Consider what this demonstrates: In 1939, our government already knew Keynesian “pump-priming” was nonsense, and still, after all the years between, with all the evidence necessary to demonstrate the facts, commencing in early 2009, the Obama Administration decided to start again that practice which history had already condemned as a failure. There was Paul Krugman, Nobel Laureate, urging his recently-minted fellow Nobel Prize winner Barack Obama to carry on where FDR and the New Dealers had stopped. Among all the other things this may lead you to wonder, the value of a Nobel Prize may now rightly be questioned.
In his commentary, Krugman admits borrowing a plot in which scientists fake an impending alien threat to achieve world peace. Let me assure you that you cannot fake prosperity, and of all the lessons of the last century, this idea ought finally to be discarded. Mr. Krugman is another economic propagandist, because what he does not mention is that the reason the US was able to prosper on the sales of war materials prior to entering the war was precisely because we enjoyed a competitive advantage among the producers of war goods at the time. We had vast, untapped resources of workers and raw materials that could quickly be turned into the equipment fighting men around the world needed to go into battle. Unless we happen to have some particular weapon more able to repel aliens, or are able to deliver it to customers more inexpensively and reliably than our competitors, and unless the aliens decide to leave the U.S. alone for a while as they plunder the remainder of the globe, it is not possible to understand how Mr. Krugman’s fanciful suggestion bears any relevance on the reality under which we now suffer.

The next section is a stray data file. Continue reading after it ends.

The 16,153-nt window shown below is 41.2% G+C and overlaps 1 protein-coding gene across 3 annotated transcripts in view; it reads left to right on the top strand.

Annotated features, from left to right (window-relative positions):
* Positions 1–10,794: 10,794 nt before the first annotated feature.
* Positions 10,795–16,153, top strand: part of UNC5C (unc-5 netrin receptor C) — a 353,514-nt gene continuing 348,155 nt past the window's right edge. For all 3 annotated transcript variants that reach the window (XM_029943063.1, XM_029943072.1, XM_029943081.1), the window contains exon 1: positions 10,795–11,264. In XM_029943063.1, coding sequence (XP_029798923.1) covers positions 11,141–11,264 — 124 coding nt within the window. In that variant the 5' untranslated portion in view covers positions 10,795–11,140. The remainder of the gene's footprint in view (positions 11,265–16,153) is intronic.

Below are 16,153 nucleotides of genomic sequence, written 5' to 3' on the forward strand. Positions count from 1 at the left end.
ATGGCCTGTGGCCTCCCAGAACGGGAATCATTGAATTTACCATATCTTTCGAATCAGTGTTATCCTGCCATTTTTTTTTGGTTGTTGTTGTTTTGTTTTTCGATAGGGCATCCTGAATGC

Perhaps rather than accost Americans with fantastic ideas about how war can rescue us from ourselves, Mr. Krugman can instead try his hand at real economic ideas that have withstood the tests of time, because his own have not, and he knows it. Mr. Krugman was among the number of Lame-Stream Media critics who last year pilloried Sarah Palin for her specific warnings about QE3, and we all know how that came out: As she predicted, food and energy prices have ratcheted up, and Americans are suffering from a rapidly devaluing dollar.
Now the left’s chief economic propagandist, apart from President Obama, is telling us that a World War of some sort would be good for the economy. How many of you now wonder if this portends a grave future? When your leaders consider advice that offers aliens or World Wars as the solution to your economic woes, you have every reason to be concerned. These people are not interested in right or wrong, but only in victory at all costs. I would urge my fellow Americans to observe with a shrewd eye the foreign policy machinations and manipulations of the Obama Administration, looking for any evidence that they would seek to use a foreign policy crisis to their domestic political ends. Given the history of this administration, it’s virtually certain that presented such an opportunity, and given their poor standing with the public at present, there may be no limit as to what they will permit themselves to do.